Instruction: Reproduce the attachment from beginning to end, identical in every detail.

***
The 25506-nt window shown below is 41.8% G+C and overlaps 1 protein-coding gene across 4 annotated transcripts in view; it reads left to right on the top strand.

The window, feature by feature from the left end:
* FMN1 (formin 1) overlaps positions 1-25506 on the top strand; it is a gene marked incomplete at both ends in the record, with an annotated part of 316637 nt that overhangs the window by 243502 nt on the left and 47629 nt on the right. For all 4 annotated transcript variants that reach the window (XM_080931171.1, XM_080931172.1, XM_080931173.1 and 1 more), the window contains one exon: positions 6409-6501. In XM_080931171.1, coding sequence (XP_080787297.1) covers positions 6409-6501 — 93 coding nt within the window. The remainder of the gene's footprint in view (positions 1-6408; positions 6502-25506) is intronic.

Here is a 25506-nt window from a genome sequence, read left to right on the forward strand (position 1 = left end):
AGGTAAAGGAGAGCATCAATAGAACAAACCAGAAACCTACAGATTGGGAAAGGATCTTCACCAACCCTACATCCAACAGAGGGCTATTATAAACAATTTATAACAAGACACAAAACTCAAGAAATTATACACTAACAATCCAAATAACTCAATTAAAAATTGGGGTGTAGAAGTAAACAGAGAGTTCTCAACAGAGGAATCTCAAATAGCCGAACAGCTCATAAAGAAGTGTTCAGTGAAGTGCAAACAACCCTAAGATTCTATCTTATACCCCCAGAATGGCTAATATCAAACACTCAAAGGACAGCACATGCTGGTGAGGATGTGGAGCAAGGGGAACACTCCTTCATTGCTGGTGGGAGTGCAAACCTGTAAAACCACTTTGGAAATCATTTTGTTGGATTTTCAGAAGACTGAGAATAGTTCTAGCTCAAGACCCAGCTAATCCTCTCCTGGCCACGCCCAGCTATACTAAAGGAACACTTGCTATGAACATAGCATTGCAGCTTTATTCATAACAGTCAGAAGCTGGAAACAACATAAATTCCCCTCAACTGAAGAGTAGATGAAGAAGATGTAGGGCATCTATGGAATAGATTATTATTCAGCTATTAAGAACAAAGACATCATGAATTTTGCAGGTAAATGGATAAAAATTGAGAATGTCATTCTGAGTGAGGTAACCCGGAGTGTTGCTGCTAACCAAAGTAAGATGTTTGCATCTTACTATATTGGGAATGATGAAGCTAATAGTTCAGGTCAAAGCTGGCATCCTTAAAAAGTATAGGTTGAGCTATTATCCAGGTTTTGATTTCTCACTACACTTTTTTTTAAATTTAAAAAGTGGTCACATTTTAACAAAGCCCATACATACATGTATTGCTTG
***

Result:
The 25506-nt window shown below is 41.8% G+C and overlaps 1 protein-coding gene across 4 annotated transcripts in view; it reads left to right on the top strand.

The window, feature by feature from the left end:
* FMN1 (formin 1) overlaps positions 1-25506 on the top strand; it is a gene marked incomplete at both ends in the record, with an annotated part of 316637 nt that overhangs the window by 243502 nt on the left and 47629 nt on the right. For all 4 annotated transcript variants that reach the window (XM_080931171.1, XM_080931172.1, XM_080931173.1 and 1 more), the window contains one exon: positions 6409-6501. In XM_080931171.1, coding sequence (XP_080787297.1) covers positions 6409-6501 — 93 coding nt within the window. The remainder of the gene's footprint in view (positions 1-6408; positions 6502-25506) is intronic.

Here is a 25506-nt window from a genome sequence, read left to right on the forward strand (position 1 = left end):
AGGTAAAGGAGAGCATCAATAGAACAAACCAGAAACCTACAGATTGGGAAAGGATCTTCACCAACCCTACATCCAACAGAGGGCTATTATAAACAATTTATAACAAGACACAAAACTCAAGAAATTATACACTAACAATCCAAATAACTCAATTAAAAATTGGGGTGTAGAAGTAAACAGAGAGTTCTCAACAGAGGAATCTCAAATAGCCGAACAGCTCATAAAGAAGTGTTCAGTGAAGTGCAAACAACCCTAAGATTCTATCTTATACCCCCAGAATGGCTAATATCAAACACTCAAAGGACAGCACATGCTGGTGAGGATGTGGAGCAAGGGGAACACTCCTTCATTGCTGGTGGGAGTGCAAACCTGTAAAACCACTTTGGAAATCATTTTGTTGGATTTTCAGAAGACTGAGAATAGTTCTAGCTCAAGACCCAGCTAATCCTCTCCTGGCCACGCCCAGCTATACTAAAGGAACACTTGCTATGAACATAGCATTGCAGCTTTATTCATAACAGTCAGAAGCTGGAAACAACATAAATTCCCCTCAACTGAAGAGTAGATGAAGAAGATGTAGGGCATCTATGGAATAGATTATTATTCAGCTATTAAGAACAAAGACATCATGAATTTTGCAGGTAAATGGATAAAAATTGAGAATGTCATTCTGAGTGAGGTAACCCGGAGTGTTGCTGCTAACCAAAGTAAGATGTTTGCATCTTACTATATTGGGAATGATGAAGCTAATAGTTCAGGTCAAAGCTGGCATCCTTAAAAAGTATAGGTTGAGCTATTATCCAGGTTTTGATTTCTCACTACACTTTTTTTTAAATTTAAAAAGTGGTCACATTTTAACAAAGCCCATACATACATGTATTGCTTG